May, 2014 – We have driven past those tantalizing signs on I-17 in Arizona a hundred times:
“Montezuma’s Castle” & “Montezuma’s Well.”
Did those signs refer to the 16th century Aztec king, Montezuma?
If so, what the heck had he been doing way up here in Arizona when his real castle was down by Mexico City?
If not, then why did these places bear his name?
Now that we were hanging out in Sedona, Arizona, it was time to go find out.
Mark had actually been to Montezuma’s Castle National Monument back in the late 1970’s, and he remembered climbing rickety wooden ladders to get up into the ancient ruins.
But he wasn’t sure about the Montezuma connection.
As we wandered around the park now, and gazed up at the ruins, we quickly learned that these were ancient Indian ruins that had been built and inhabited between 600 and 900 years ago by the “Sinagua” people.
These pre-historic people were named “Sinagua” by archaeologists because they lived largely “sin agua,” that is (in Spanish) “without water.”
Spanish explorers first found these ruins just 60 years after Hernán Cortés toppled the Aztec empire located some fifteen hundred miles to the south, and they mistakenly assumed that all the ancient ruins of the southwest had been built by the Aztecs.
This misunderstanding carried on through the ages, and the American settlers who came to the area in the 1800’s erroneously called this ruin Montezuma’s castle.
Much like the ancient cliff dwellings we have visited at Tonto National Monument, Canyon de Chelly and Mesa Verde National Park, this building complex was constructed high up on a cliff, making for a very steep walk home!
Until 1978, the only access for visitors was by way of wooden ladders, which is how Mark remembers it.
Nowadays there is a paved path at the base of the cliffs, but no public access to the ruins themselves.
Even more interesting to us than these ruins, however, was the large pond, “Montezuma’s Well,” a few miles away.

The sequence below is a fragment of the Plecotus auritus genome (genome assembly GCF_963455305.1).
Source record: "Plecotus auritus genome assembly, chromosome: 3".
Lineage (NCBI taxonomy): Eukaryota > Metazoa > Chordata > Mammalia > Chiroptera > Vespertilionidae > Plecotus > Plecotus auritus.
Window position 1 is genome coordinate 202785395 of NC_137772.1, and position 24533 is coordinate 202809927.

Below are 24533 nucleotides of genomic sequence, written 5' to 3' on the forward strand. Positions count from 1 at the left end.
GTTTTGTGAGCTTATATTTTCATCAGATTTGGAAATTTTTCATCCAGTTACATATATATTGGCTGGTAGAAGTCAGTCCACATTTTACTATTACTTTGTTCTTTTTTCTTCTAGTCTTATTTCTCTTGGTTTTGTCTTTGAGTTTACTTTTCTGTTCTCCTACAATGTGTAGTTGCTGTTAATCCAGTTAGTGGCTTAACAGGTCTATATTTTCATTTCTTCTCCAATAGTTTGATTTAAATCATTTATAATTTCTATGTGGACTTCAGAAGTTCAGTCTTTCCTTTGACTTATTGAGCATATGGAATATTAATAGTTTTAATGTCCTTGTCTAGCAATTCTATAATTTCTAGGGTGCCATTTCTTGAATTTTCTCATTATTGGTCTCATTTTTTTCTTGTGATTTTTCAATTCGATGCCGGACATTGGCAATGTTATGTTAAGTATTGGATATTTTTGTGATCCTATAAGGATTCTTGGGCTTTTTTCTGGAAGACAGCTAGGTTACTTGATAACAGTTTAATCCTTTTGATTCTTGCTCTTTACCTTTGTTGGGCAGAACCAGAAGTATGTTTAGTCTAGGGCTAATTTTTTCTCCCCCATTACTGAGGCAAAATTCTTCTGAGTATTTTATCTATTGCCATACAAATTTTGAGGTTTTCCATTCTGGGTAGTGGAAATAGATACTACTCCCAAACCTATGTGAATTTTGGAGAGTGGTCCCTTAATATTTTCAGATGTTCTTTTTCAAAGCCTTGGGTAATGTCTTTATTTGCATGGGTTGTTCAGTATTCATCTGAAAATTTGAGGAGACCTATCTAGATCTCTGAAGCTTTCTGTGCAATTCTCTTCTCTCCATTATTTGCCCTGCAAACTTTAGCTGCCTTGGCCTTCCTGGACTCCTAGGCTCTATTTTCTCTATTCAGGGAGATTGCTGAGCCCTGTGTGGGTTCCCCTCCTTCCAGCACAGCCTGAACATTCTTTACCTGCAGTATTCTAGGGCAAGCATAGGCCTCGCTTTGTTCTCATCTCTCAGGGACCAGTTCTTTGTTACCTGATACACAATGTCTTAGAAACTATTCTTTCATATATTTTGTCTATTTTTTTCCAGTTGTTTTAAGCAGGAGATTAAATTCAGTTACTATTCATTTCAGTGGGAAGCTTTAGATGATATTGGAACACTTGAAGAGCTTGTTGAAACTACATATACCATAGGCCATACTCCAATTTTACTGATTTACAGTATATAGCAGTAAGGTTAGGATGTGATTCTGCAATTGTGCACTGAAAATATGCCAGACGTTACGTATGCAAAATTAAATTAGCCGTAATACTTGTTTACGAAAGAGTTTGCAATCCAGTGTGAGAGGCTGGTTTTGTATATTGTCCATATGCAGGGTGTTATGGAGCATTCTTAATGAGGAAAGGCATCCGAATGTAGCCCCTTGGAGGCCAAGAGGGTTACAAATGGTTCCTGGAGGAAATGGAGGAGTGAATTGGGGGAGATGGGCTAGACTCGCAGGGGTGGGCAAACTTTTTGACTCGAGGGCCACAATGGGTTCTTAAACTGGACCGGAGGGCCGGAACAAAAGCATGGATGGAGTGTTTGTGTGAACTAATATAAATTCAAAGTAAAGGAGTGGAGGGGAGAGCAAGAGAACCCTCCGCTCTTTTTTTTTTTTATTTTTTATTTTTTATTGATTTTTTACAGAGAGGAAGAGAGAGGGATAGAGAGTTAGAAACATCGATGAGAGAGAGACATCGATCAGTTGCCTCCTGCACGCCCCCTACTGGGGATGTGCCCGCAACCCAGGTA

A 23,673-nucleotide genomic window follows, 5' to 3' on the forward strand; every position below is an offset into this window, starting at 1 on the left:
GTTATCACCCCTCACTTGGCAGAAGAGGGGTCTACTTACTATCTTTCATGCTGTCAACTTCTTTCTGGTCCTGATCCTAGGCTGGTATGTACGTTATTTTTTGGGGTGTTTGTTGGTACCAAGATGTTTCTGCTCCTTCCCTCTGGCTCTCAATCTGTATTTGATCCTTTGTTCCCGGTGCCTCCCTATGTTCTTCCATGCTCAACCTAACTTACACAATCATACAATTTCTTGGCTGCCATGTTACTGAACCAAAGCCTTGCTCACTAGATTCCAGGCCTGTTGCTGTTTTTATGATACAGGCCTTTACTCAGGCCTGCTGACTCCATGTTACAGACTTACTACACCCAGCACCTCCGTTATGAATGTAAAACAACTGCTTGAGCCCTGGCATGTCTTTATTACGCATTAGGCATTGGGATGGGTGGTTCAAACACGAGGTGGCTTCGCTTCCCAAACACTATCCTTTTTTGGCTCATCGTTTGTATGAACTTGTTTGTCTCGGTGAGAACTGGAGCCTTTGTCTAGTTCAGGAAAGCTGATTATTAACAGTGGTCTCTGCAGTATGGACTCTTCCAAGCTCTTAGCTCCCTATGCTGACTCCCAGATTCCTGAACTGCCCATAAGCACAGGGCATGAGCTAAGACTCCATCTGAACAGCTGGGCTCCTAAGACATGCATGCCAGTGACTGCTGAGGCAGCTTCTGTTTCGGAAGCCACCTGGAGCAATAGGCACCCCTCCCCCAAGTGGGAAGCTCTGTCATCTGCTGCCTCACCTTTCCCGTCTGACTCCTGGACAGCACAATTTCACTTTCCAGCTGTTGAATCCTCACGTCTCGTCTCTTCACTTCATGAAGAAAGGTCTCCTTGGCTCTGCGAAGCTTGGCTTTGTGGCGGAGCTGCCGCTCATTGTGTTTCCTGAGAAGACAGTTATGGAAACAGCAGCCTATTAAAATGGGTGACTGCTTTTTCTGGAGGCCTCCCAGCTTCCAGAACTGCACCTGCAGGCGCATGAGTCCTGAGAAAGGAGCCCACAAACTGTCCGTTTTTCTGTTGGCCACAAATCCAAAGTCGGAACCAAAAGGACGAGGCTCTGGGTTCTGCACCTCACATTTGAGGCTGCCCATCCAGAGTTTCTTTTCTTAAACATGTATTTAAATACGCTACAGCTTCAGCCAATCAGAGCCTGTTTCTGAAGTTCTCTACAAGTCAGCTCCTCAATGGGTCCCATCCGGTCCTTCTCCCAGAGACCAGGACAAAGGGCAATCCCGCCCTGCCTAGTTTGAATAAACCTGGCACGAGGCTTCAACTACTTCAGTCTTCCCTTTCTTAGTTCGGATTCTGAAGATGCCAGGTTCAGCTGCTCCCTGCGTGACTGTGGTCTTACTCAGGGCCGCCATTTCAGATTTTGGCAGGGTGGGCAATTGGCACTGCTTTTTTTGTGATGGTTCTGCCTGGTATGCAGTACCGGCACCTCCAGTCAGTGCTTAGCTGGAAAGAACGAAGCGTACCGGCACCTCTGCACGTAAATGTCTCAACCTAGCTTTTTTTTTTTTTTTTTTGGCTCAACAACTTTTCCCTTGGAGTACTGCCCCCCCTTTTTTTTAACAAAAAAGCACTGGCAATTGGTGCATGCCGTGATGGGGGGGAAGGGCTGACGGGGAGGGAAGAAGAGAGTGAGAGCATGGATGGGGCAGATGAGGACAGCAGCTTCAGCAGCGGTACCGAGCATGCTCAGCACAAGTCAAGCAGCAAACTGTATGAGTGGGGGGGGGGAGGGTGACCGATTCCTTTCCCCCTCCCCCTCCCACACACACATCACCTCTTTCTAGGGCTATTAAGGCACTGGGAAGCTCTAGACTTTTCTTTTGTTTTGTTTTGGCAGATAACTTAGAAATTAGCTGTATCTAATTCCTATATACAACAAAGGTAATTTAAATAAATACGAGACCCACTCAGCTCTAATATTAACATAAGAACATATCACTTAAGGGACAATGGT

There are various Indian ruins around this “well” too, but what I found particularly intriguing was the 1870’s era graffiti on the rocks.
One very clear bit of writing said, “Photos of this by Rothrock,” and was dated 1878.
The National Park Service (or someone else) seems to have preserved this graffiti. It looks like it was painted just a few years ago! But I found nothing at the park explaining the name.
I couldn’t wait to learn more when we got internet access back at the rig.
It turns out that this graffiti was painted by one George Rothrock, a very colorful character whose personal history was as wild as the wild west he inhabited. You can download a very brief biography of this unusual man here.
From ranching to gold mining to working as a store clerk, he eventually got into photography in the 1870’s.
He advertised his photographs by painting his name on popular tourist sites around the state, and so it was with this signature on the rocks of Montezuma’s Well.
This clever marketer was trying to lure customers to his photography studio back in Phoenix!!
Leaving the oddities of Montezuma and Rothrock behind us, on another day we took a scenic drive down Schnebly Hill Road.
We have often blown past the sign for “Schnebly Hill Road” on I-17 in an all-fired rush to get to Flagstaff, yet the lower portion of this road is one of the most popular jeep tours from Sedona.
This scenic drive has the most dramatic views going from east to west, with the red rocks of Sedona lighting up in the morning sun.
So we started in the cool ponderosa pine forests just south of Flagstaff and descended a few thousand feet into the red rocks.
Once we were out of the pines and Sedona’s red rock views began, the road deteriorated from an easy passenger car ride to a challenging 4×4 rumble-bump.
And the jeep traffic was thick!! As soon as one jeep disappeared into a cloud of dust behind us, we came across another one ahead.
But the laughter of the folks being bounced around in the backs of these jeeps was infectious, and the view at Schnebly Hill Vista was outstanding.
We just had to get a few pics of ourselves with that stunning backdrop!!
We loved our stay in Sedona, and in our two-and-a-half weeks there we had barely scratched the surface of what there is to see in the area.
But the temperatures were beginning to rise, and new adventures further north beckoned…
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